A gigantic diamond dome, shoals of strange skeletal fish and human heads dissected like packs of cards, meet Marcel Duchamp and the surrealists in ‘Fallis in Wonderland’, the forthcoming exhibition of sculptures by Abigail Fallis at Pangolin London.
Inspired by Lewis Carroll’s classic fantasy, ‘Alice in Wonderland’, Fallis uses humor and absurd distortion to draw our attention to the issues that trouble her– mass consumerism, scientific distortion and environmental destruction: “When we consider our planet and its entire species we really are living in a wonderland,” she says. “In these works I am concerned about the growing divide between humankind and nature.”
Cast in bronze, Earmarked for Survival plays on Darwin’s theory of adaptation and the idea of genetic modification depicting a mouse with the artist’s ear on its back; Tuna Fish with Strings Attached depicts a tuna fish skeleton bowed out of recognition to resemble a musical instrument while Shoal de Lier is sixteen bronze mackerel skeletons transformed into a baroque chandelier.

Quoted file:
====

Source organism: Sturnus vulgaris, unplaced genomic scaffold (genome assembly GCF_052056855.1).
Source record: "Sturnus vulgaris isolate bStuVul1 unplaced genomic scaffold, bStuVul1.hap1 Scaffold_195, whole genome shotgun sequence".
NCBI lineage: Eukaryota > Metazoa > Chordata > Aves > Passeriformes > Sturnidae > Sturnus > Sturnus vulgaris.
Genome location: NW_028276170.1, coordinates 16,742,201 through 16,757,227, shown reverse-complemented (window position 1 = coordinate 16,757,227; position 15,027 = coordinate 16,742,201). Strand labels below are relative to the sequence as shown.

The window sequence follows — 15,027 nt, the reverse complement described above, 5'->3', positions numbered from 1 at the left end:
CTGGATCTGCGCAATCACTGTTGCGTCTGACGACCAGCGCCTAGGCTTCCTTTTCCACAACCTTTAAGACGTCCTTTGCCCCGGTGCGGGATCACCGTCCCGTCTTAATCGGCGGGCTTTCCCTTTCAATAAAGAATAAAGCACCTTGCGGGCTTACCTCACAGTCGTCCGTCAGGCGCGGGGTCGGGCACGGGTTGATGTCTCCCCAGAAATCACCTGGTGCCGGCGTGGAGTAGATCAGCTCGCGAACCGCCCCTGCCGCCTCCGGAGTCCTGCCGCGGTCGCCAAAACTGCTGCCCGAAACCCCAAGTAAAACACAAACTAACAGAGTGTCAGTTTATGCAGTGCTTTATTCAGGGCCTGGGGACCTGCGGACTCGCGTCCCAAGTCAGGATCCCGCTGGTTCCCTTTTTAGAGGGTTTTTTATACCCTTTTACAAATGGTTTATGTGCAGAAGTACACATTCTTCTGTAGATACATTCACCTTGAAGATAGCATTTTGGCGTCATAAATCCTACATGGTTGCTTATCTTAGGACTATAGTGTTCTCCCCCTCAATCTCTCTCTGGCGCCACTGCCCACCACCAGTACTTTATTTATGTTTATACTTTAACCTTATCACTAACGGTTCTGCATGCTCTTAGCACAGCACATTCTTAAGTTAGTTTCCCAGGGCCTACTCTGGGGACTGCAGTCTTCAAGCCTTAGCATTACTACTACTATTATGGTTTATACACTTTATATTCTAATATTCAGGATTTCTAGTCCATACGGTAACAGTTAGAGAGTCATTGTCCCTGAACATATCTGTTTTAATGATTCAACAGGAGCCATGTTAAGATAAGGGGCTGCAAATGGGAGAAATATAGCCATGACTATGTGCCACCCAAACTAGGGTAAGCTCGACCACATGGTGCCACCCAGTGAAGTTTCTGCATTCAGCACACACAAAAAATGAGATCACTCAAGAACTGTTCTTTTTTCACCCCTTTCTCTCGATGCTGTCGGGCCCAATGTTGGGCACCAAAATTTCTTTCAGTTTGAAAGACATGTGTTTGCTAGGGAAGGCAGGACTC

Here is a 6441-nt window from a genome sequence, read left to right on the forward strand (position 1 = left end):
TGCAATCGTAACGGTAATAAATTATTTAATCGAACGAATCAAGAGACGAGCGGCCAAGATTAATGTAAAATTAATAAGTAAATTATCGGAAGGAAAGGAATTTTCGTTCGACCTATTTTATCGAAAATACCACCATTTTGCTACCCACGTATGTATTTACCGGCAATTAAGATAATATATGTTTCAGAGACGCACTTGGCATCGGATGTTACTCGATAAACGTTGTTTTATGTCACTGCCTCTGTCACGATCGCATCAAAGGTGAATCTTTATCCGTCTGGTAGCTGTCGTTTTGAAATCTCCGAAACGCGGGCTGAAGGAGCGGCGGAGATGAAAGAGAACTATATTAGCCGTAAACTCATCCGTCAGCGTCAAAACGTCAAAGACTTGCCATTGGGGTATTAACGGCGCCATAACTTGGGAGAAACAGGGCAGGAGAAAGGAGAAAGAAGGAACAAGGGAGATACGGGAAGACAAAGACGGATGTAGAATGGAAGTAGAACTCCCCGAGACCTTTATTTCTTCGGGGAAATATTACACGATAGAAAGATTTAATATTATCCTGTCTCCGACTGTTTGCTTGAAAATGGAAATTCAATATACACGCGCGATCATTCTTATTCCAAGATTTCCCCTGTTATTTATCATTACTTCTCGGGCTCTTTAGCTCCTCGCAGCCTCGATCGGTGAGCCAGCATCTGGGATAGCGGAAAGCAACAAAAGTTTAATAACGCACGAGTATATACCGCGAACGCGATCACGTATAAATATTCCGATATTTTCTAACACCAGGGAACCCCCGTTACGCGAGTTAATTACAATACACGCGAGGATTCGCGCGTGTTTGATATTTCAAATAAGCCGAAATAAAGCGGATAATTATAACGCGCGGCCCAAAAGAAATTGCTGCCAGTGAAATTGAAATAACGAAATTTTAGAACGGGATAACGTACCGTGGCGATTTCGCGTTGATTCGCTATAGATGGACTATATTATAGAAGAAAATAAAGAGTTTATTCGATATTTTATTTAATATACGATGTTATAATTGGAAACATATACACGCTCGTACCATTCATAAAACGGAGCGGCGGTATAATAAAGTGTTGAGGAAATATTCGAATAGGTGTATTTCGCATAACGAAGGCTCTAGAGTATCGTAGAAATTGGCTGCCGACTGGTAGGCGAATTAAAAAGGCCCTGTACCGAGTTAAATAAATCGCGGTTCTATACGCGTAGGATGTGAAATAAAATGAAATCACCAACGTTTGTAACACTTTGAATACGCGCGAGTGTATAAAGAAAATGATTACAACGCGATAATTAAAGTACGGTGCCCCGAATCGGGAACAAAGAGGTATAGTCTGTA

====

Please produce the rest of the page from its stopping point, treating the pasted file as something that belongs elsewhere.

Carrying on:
The execution of a work such as this smacks of a technical bravado born of Fallis’ residency and access to the skilled metal workers at the Pangolin Foundry.
For The Queen of Hearts, Fallis had her head cast at the foundry. The cast was then sliced into pieces which were transformed into playing cards. When assembled, the effect is of a monumental sculptural puzzle. “Life is a game of chance”, says the artist, who has also made three life-size versions of The Queen of Hearts: in mild steel, stainless steel and shattered glass, each material representative of a different ‘state of mind’.
Several other works bear titles that refer to Carroll’s book: The Walrus and the Carpenter, The Mouse’s Tale, The Red Queen. Amongst them you’ll also find Urinal, a clear homage to Duchamp the chess player and ultimate master of the transformation of everyday objects into something entirely different.
Whilst Fallis is addressing serious concerns about the threats to life on the planet, she does so in such a humorous and intelligent way, that ultimately hers must be a message of hope.
For more information about Fallis in Wonderland at the Pangolin London see the website: www.pangolinlondon.com